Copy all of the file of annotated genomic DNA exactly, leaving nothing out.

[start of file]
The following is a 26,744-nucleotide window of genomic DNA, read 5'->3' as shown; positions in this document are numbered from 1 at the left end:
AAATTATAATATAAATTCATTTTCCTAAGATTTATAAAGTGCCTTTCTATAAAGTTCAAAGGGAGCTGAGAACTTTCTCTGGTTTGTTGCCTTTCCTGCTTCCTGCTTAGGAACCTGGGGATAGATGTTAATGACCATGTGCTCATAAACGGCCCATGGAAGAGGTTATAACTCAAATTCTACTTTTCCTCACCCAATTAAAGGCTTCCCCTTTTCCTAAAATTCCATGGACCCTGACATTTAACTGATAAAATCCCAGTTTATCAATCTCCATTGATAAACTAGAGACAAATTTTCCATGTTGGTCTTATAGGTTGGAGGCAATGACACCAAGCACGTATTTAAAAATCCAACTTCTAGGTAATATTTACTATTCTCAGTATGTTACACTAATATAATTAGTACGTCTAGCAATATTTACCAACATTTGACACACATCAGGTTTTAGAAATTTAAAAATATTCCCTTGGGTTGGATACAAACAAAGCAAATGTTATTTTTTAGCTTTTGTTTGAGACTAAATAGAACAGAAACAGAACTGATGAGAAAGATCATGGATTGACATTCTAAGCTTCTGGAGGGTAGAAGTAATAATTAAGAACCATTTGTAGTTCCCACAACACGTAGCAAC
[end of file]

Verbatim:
The following is a 26,744-nucleotide window of genomic DNA, read 5'->3' as shown; positions in this document are numbered from 1 at the left end:
AAATTATAATATAAATTCATTTTCCTAAGATTTATAAAGTGCCTTTCTATAAAGTTCAAAGGGAGCTGAGAACTTTCTCTGGTTTGTTGCCTTTCCTGCTTCCTGCTTAGGAACCTGGGGATAGATGTTAATGACCATGTGCTCATAAACGGCCCATGGAAGAGGTTATAACTCAAATTCTACTTTTCCTCACCCAATTAAAGGCTTCCCCTTTTCCTAAAATTCCATGGACCCTGACATTTAACTGATAAAATCCCAGTTTATCAATCTCCATTGATAAACTAGAGACAAATTTTCCATGTTGGTCTTATAGGTTGGAGGCAATGACACCAAGCACGTATTTAAAAATCCAACTTCTAGGTAATATTTACTATTCTCAGTATGTTACACTAATATAATTAGTACGTCTAGCAATATTTACCAACATTTGACACACATCAGGTTTTAGAAATTTAAAAATATTCCCTTGGGTTGGATACAAACAAAGCAAATGTTATTTTTTAGCTTTTGTTTGAGACTAAATAGAACAGAAACAGAACTGATGAGAAAGATCATGGATTGACATTCTAAGCTTCTGGAGGGTAGAAGTAATAATTAAGAACCATTTGTAGTTCCCACAACACGTAGCAAC